regard, the Phoenix Coyotes played their first game in the new Glendale Arena (the “Arena”),
which has since been renamed “Jobing.com Arena,” on December 27, 2003. Pursuant to
agreements with the City, Coyotes Hockey committed to play 30 hockey seasons at the Arena
while Arena Management was charged with various managerial responsibilities with regard to
the Arena.

7

Until September 2006, Steven Ellman and Jerry Moyes were co-owners of the Westgate
City Center Development, a suburban shopping and entertainment development that includes
Arena. In September 2006, Jerry Moyes entered into an agreement with Steven Ellman, that left
Mr. Ellman and certain of his affiliates in control of the Westgate City Center Development, and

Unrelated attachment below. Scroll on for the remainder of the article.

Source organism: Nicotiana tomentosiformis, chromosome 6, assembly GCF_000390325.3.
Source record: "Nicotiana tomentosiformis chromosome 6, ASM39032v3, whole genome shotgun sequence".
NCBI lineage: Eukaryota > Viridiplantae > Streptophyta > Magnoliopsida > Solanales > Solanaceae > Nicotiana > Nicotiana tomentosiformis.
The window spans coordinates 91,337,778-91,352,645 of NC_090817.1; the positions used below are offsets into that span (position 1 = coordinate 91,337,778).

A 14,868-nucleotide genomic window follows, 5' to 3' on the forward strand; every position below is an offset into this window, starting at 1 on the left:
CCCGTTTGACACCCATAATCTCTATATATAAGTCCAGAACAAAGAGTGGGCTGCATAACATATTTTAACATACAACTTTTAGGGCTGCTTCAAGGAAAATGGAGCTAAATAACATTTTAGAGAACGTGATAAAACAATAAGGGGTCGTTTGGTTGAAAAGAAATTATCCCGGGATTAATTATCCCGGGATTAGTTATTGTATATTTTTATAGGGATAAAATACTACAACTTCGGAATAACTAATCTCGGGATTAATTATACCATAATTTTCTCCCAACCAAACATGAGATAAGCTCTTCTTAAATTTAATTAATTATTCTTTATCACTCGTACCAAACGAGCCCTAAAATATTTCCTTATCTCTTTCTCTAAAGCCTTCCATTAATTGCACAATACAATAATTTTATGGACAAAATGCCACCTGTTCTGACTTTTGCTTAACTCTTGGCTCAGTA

ultimately, through various affiliated entities, left Mr. Moyes and his wife Vickie Moyes as
super-majority owners of the Phoenix Coyotes.

Coyotes Hockey is owned by a handful of investors, the foremost of whom (in terms of
ownership percentage and dollars invested) are ultimately Jerry and Vickie Moyes. Hockey Hall
of Fame member Wayne Gretzky also owns a portion of Coyotes Hockey, and, until shortly
before the start of the 2009-2010 season, was the team’s head coach.

2.02

Prepetition Ownership and Capital Structure of the Debtors Prior to the Chapter 11
Cases.

a.

Prepetition Debt

As of the Petition Date, Coyotes Hockey was the borrower as to two significant secured
debts. Coyotes Hockey borrowed approximately $75,000,000 from SOF Investments, L.P.,
White Tip Investments, LLC, and Donatello Investments, LLC (collectively, “SOF”). The loans
from SOF were secured by a perfected security interest in substantially all Coyotes Hockey’s
assets. Coyotes Hockey also owed the NHL approximately $23.7 million as of the Petition Date
for periodic advances made to Coyotes Hockey beginning in November 2008, and approximately
$13.3 million as of the Petition Date under a February 2009 letter agreement. All loans from the